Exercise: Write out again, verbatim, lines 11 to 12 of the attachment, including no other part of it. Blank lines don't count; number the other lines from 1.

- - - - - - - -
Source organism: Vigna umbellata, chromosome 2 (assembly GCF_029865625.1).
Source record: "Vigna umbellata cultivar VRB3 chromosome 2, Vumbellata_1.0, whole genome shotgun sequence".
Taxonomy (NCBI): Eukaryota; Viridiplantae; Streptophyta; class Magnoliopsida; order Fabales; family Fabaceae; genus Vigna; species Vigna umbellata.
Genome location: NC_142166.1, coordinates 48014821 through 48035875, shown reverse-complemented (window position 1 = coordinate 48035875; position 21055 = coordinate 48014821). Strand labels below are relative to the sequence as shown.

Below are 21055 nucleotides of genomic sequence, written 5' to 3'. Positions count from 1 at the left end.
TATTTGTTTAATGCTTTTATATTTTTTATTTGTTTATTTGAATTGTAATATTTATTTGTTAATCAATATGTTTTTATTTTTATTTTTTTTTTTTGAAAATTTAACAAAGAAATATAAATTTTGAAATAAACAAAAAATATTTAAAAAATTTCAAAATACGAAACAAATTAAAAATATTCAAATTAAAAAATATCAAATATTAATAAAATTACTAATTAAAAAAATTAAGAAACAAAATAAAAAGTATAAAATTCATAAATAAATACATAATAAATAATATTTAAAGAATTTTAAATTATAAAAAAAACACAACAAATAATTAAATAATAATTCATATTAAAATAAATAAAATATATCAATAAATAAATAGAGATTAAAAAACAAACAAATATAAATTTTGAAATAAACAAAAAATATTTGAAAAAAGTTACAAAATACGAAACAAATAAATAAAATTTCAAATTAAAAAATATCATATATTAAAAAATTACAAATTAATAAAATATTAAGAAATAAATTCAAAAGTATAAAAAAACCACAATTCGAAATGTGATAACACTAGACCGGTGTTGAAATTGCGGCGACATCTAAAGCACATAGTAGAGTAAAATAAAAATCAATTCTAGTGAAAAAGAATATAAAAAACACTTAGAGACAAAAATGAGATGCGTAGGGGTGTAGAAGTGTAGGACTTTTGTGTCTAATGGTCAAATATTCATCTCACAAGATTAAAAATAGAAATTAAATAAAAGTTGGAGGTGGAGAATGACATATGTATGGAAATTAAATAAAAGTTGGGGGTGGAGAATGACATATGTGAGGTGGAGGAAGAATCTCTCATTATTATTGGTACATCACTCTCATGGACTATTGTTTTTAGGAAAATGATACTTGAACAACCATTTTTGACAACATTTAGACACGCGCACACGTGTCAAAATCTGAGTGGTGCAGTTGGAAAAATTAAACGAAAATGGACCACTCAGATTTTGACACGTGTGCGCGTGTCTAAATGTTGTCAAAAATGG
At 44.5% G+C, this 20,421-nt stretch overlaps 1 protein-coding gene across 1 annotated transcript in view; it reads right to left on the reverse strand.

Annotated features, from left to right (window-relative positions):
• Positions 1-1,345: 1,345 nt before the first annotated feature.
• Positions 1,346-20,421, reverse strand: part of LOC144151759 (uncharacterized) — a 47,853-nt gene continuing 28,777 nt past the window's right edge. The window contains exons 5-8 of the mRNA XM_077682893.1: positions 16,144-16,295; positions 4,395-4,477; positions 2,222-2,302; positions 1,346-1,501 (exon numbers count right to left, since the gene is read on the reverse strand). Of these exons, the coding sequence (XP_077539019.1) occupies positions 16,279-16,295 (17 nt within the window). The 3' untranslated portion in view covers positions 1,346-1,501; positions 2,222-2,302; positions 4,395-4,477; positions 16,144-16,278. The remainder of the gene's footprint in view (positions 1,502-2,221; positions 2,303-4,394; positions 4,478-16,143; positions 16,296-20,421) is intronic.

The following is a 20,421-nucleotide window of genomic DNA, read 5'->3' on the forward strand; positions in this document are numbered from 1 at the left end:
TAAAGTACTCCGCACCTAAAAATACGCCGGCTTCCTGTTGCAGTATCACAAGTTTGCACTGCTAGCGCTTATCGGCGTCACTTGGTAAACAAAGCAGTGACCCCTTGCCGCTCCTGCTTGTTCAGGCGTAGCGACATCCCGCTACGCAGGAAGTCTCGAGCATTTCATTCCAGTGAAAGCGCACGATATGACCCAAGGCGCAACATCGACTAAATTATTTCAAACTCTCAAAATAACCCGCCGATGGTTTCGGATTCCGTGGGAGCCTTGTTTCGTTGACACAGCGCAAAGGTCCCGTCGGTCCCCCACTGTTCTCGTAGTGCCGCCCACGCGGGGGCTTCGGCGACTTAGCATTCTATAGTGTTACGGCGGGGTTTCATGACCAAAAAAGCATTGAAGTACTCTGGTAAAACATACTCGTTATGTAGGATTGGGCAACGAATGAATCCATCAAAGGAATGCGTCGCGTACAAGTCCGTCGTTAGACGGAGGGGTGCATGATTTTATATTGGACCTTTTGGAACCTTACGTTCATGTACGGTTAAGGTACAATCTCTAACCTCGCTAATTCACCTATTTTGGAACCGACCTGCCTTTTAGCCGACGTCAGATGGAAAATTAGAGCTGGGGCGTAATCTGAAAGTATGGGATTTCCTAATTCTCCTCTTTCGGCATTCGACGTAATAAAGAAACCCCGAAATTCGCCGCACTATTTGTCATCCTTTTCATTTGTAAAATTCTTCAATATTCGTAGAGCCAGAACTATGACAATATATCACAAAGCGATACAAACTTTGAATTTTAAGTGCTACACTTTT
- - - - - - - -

The following is a 20,421-nucleotide window of genomic DNA, read 5'->3' on the forward strand; positions in this document are numbered from 1 at the left end:
TAAAGTACTCCGCACCTAAAAATACGCCGGCTTCCTGTTGCAGTATCACAAGTTTGCACTGCTAGCGCTTATCGGCGTCACTTGGTAAACAAAGCAGTGACCCCTTGCCGCTCCTGCTTGTTCAGGCGTAGCGACATCCCGCTACGCAGGAAGTCTCGAGCATTTCATTCCAGTGAAAGCGCACGATATGACCCAAGGCGCAACATCGACTAAATTATTTCAAACTCTCAAAATAACCCGCCGATGGTTTCGGATTCCGTGGGAGCCTTGTTTCGTTGACACAGCGCAAAGGTCCCGTCGGTCCCCCACTGTTCTCGTAGTGCCGCCCACGCGGGGGCTTCGGCGACTTAGCATTCTATAGTGTTACGGCGGGGTTTCATGACCAAAAAAGCATTGAAGTACTCTGGTAAAACATACTCGTTATGTAGGATTGGGCAACGAATGAATCCATCAAAGGAATGCGTCGCGTACAAGTCCGTCGTTAGACGGAGGGGTGCATGATTTTATATTGGACCTTTTGGAACCTTACGTTCATGTACGGTTAAGGTACAATCTCTAACCTCGCTAATTCACCTATTTTGGAACCGACCTGCCTTTTAGCCGACGTCAGATGGAAAATTAGAGCTGGGGCGTAATCTGAAAGTATGGGATTTCCTAATTCTCCTCTTTCGGCATTCGACGTAATAAAGAAACCCCGAAATTCGCCGCACTATTTGTCATCCTTTTCATTTGTAAAATTCTTCAATATTCGTAGAGCCAGAACTATGACAATATATCACAAAGCGATACAAACTTTGAATTTTAAGTGCTACACTTTT